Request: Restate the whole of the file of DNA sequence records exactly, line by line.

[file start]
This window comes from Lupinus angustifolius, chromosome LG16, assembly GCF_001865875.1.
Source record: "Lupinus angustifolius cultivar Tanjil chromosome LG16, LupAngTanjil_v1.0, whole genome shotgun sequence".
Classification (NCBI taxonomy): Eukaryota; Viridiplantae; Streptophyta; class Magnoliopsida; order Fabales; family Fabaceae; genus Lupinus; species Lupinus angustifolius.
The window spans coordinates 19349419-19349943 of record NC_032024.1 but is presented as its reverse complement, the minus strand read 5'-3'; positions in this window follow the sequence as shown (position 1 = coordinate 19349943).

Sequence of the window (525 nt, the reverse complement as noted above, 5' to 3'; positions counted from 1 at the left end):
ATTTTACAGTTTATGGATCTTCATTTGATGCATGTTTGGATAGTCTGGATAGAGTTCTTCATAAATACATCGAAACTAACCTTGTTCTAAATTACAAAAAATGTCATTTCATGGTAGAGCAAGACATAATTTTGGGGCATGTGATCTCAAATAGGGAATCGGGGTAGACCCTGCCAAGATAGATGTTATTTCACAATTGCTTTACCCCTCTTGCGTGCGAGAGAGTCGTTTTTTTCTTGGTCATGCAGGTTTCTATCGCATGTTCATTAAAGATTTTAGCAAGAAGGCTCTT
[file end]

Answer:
This window comes from Lupinus angustifolius, chromosome LG16, assembly GCF_001865875.1.
Source record: "Lupinus angustifolius cultivar Tanjil chromosome LG16, LupAngTanjil_v1.0, whole genome shotgun sequence".
Classification (NCBI taxonomy): Eukaryota; Viridiplantae; Streptophyta; class Magnoliopsida; order Fabales; family Fabaceae; genus Lupinus; species Lupinus angustifolius.
The window spans coordinates 19349419-19349943 of record NC_032024.1 but is presented as its reverse complement, the minus strand read 5'-3'; positions in this window follow the sequence as shown (position 1 = coordinate 19349943).

Sequence of the window (525 nt, the reverse complement as noted above, 5' to 3'; positions counted from 1 at the left end):
ATTTTACAGTTTATGGATCTTCATTTGATGCATGTTTGGATAGTCTGGATAGAGTTCTTCATAAATACATCGAAACTAACCTTGTTCTAAATTACAAAAAATGTCATTTCATGGTAGAGCAAGACATAATTTTGGGGCATGTGATCTCAAATAGGGAATCGGGGTAGACCCTGCCAAGATAGATGTTATTTCACAATTGCTTTACCCCTCTTGCGTGCGAGAGAGTCGTTTTTTTCTTGGTCATGCAGGTTTCTATCGCATGTTCATTAAAGATTTTAGCAAGAAGGCTCTT